Arena racing is something I've been advocating for since discovering this form of auto racing about five years ago. You're taking cars and running them in a Rodeo Arena sized venue. It's an off shoot of the concept I fell in love with back in the 1990s that had Mini Stock race cars running on the little 1/8th mile oval at Delta Speedway in Stockton. I was pessimistic about that until going out there and seeing how well those cars ran on that little track. You couldn't run 20 cars in a Main Event. I think it was 12 or 14, and they were very entertaining. They had a big car count throughout the 1990s until the Outlaw Kart program took over.

I suppose Arena Racing begin at the County Fairs. Not every Fairgrounds has a quarter mile or bigger race track. Some of them have little Rodeo Arenas, and many of them like hosting a Destruction Derby when the County Fair happens. This appeared on my radar back in 2015 when a Destruction Derby promoter added an Arena Figure 8 to the Alameda County Fair lineup. Three nights of racing. In this case, they paid a pretty nice sum to the drivers who came out to run each race, and they only asked for a half dozen of them.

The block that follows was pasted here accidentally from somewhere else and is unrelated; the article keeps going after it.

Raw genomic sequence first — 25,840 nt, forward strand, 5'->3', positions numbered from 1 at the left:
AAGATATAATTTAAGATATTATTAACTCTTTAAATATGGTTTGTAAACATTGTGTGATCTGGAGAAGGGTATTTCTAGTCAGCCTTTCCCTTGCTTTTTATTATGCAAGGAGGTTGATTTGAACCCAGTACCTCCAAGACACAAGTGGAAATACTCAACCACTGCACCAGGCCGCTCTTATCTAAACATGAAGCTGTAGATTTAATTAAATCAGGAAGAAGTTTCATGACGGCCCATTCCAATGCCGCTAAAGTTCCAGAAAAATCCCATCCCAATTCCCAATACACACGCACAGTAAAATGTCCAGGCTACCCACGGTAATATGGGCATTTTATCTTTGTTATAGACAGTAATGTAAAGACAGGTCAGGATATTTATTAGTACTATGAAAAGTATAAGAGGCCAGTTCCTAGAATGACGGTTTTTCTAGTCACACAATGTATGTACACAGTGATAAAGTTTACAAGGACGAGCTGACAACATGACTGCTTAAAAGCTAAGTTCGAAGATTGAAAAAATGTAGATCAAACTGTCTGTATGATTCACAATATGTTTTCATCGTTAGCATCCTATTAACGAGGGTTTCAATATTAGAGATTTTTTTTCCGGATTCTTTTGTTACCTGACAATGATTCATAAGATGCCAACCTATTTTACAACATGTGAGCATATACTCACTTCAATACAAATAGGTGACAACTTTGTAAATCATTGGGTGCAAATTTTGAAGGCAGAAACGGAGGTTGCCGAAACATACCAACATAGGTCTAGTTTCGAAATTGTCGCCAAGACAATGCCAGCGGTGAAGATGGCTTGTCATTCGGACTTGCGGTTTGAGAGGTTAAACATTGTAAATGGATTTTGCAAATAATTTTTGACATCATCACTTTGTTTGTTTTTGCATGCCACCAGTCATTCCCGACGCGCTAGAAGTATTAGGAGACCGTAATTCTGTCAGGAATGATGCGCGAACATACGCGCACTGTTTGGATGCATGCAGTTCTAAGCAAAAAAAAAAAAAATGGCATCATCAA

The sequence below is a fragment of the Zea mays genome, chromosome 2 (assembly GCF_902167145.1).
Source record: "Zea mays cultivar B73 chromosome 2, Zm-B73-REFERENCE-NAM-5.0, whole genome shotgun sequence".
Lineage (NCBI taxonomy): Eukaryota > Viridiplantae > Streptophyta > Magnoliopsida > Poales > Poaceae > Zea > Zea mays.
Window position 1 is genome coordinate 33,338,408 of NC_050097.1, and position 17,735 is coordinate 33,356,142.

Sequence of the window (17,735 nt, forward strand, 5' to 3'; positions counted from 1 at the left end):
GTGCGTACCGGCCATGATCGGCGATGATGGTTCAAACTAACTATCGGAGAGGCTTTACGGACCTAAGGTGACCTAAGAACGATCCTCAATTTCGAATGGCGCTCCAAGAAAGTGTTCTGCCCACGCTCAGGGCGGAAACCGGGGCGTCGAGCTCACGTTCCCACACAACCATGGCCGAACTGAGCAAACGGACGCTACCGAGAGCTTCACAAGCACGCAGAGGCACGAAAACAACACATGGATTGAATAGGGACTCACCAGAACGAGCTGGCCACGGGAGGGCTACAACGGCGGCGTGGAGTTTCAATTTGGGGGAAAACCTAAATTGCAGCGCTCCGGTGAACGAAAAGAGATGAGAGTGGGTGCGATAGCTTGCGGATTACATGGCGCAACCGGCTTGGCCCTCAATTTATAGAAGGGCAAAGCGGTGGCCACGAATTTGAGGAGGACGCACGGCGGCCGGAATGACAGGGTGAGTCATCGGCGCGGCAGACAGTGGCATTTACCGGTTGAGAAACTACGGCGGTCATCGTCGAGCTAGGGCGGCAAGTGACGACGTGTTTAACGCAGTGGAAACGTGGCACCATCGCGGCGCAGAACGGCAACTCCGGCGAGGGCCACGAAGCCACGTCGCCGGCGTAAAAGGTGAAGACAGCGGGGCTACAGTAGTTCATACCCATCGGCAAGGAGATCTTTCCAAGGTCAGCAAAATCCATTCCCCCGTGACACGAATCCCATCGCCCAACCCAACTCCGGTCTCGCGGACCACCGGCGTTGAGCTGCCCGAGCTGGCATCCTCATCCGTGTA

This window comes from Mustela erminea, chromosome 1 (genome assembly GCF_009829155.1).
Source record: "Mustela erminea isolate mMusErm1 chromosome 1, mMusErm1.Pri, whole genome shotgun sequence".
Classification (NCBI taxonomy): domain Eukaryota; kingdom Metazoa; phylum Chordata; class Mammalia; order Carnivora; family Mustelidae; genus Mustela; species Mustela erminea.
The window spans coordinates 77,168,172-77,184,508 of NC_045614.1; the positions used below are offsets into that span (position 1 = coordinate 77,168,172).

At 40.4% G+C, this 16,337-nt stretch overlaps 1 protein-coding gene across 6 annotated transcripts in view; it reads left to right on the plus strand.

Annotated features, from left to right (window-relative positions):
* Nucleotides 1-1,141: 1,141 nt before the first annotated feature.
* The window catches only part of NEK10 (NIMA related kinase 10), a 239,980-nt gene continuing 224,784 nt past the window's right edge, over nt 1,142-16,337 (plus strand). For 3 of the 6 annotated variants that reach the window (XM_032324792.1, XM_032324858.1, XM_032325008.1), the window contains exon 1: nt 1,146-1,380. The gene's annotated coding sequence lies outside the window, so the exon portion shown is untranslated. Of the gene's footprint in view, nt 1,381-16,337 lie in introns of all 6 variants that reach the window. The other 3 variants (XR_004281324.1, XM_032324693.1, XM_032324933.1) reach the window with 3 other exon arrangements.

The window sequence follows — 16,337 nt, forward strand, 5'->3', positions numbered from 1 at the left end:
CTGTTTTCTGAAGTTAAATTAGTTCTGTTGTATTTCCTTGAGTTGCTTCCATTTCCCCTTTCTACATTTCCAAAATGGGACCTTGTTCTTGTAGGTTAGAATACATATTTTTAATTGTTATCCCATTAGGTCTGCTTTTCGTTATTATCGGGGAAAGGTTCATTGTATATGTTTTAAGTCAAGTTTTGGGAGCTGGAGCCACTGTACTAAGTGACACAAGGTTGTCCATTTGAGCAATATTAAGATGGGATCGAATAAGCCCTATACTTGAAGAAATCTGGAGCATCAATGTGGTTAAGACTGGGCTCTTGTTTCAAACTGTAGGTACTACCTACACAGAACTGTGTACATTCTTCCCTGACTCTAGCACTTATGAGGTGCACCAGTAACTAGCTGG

I was also made aware of a little Derby Arena back in Hoagland, Indiana. Destruction Derbies are their mainstay, but they added a really cool attraction. Figure 8 races. They would run full programs of big cars and little cars with heats and Main Events. At the end of the night, they do the Destruction Derby. Other venues have run similar programs. Out west, we've had venues in Oregon and Washington doing a Figure 8 and also this Alameda Fair effort. Also, there was the Agri Race that happened at the Salinas Rodeo Grounds. I've seen them run on a track that I don't even know if it would measure as 1/8th mile in size. What's remarkable about the Agri Race is they have a set limit of entries. I think it was 24 cars this year, and they had 24 entities.